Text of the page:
Current Aging Science (v.6, #3)

Recently the relationship between oxidative stress and aging has been brought into question. It has been suggestedthat while oxidative events may play a role in the progression of age-related pathologies, it is not relevant to agingprocesses not involving specific diseases associated with senescence. The evidence in support of this concept is largelybased on studies with the roundworm, Caenorhabditis elegans (C. elegans) that has been extensively used as a model systemto study aging. This commentary evaluates data derived from C. elegans and documents that the preponderance ofevidence from this species supports the role of pro-oxidant events as being a significant contributor to normal aging. Possiblereasons for some anomalous findings conflicting with this concept, are discussed.

Effect of Vitamin D3 on Lifespan in Caenorhabditis elegans by Jennifer A. Messing, Roschelle Heuberger, Jennifer A. Schisa (220-224).
Vitamin D is an essential micronutrient, necessary for human health. To determine if Caenorhabditis elegans(C. elegans) could function as an effective model to study the mechanisms of action of vitamin D, we asked if vitamin D3affects C. elegans lifespan. Multiple factors positively impact lifespan in this system including dietary restriction and vitaminE. In addition, the C. elegans DAF-12 nuclear hormone receptor is homologous to the vitamin D receptor in humansand is therefore a candidate for a functional vitamin D receptor. It was hypothesized that vitamin D3 supplementationwould increase the lifespan of C. elegans in a DAF-12-dependent manner. Dose-response curves were completed, and resultsindicate that exposure to 1,000 µg/ml vitamin D3 significantly increased the lifespan of wild-type worms by up to39% (p<0.001). The daf-12 mutants exposed to 1,000 µg/ml vitamin D3 lived significantly longer than daf-12 controls exposedto 0 µg/ml (p<0.001), but among worms exposed to 1,000 µg/ml vitamin D3, wild type lived significantly longerthan daf-12 (p<0.01). The data suggest that vitamin D3 can interact with multiple receptors, possibly implicating the NHRfamily of nuclear hormone receptors related to DAF-12. This research is the first to our knowledge to utilize C. elegans asa model to study the impact of vitamin D3 on longevity and supports the use of this model system to increase our understandingof vitamin D function at the cellular level, its role in cellular health, and its potential medicinal utility in humans.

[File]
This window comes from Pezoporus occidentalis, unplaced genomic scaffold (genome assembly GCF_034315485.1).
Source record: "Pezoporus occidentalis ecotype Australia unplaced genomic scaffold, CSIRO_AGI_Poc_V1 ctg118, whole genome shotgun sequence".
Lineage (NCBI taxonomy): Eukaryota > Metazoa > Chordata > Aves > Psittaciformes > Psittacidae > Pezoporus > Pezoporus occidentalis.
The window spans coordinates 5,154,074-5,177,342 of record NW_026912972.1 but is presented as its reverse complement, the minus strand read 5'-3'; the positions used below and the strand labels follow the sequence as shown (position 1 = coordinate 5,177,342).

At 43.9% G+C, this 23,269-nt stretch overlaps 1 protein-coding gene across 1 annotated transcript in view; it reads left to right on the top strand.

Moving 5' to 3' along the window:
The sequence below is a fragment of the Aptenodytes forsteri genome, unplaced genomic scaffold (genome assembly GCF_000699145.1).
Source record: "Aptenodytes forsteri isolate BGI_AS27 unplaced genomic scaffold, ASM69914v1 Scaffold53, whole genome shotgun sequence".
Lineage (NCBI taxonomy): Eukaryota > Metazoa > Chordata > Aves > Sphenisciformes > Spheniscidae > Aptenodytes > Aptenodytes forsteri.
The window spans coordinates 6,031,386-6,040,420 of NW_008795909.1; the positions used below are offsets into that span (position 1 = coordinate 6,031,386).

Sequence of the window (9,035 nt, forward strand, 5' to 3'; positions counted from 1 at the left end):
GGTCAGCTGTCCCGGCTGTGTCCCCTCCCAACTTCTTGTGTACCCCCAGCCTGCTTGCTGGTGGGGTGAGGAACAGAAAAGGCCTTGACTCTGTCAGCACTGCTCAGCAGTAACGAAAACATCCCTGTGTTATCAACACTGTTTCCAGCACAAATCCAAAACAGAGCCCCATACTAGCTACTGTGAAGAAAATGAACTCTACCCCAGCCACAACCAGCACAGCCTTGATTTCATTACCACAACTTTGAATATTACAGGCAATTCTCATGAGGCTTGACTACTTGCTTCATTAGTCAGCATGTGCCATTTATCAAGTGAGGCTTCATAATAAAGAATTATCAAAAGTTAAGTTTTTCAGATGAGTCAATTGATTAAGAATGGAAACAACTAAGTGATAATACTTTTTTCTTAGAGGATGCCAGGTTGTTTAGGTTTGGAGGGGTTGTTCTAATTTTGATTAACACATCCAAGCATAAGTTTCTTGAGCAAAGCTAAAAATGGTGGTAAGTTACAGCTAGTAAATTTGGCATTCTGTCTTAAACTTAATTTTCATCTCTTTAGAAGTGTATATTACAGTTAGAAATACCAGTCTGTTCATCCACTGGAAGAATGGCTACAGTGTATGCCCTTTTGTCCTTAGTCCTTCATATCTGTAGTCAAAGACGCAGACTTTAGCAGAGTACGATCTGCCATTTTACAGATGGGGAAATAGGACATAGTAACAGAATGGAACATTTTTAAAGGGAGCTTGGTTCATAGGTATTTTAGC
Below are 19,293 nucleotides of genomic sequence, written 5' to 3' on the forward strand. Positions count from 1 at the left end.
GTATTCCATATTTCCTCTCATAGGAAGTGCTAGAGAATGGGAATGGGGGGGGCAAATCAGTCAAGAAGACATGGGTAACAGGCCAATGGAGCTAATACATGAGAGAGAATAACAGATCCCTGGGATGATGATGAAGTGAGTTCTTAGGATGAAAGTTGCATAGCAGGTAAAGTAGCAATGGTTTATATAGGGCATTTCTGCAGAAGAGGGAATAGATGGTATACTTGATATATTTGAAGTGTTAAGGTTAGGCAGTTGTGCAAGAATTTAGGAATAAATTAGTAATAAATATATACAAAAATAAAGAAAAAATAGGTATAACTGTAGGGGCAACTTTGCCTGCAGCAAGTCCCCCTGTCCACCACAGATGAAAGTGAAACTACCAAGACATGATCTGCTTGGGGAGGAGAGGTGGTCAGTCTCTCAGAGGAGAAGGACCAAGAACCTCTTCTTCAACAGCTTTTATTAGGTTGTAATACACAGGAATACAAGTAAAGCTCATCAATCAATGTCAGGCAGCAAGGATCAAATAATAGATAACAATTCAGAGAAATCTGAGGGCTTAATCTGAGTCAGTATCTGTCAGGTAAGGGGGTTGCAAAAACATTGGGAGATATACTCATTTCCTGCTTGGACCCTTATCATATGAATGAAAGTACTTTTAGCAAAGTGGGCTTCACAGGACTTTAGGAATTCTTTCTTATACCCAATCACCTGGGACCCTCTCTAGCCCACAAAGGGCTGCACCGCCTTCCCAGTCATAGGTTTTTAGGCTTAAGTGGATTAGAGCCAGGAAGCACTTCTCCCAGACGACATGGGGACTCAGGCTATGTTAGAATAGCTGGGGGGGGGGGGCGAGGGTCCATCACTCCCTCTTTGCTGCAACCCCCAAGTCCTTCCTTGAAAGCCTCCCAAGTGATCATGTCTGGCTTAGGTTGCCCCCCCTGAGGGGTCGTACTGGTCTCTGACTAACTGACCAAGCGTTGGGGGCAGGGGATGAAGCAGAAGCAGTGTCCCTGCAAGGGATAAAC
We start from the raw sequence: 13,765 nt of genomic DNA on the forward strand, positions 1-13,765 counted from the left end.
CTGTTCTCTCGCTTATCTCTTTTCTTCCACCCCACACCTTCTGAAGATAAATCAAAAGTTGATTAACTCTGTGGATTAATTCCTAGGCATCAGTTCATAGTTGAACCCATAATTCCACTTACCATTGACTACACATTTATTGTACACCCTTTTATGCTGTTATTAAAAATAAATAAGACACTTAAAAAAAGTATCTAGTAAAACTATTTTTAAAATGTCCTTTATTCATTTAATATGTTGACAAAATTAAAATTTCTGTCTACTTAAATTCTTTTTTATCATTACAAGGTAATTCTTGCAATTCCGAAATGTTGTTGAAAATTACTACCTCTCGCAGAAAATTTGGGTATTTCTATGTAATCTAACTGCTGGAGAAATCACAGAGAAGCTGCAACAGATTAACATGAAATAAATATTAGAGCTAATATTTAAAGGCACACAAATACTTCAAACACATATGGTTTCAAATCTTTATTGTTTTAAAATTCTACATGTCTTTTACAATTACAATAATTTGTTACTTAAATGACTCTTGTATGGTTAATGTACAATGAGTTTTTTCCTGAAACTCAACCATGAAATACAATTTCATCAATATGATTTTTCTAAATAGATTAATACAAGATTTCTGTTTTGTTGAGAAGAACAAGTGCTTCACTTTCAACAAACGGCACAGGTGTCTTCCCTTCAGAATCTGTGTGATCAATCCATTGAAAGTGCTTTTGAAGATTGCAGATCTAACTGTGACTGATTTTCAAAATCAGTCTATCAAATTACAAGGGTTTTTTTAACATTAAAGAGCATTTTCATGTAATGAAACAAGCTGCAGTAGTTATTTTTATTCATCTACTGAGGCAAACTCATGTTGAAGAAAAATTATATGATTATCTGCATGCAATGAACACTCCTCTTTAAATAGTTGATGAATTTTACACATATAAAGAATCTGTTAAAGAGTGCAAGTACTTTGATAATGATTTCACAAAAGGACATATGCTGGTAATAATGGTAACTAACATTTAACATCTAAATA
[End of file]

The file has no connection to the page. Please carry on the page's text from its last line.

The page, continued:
Iron and Iron Chelators: A Review on Potential Effects on Skin Aging by Anne Pouillot, Ada Polla, Barbara S. Polla (225-231).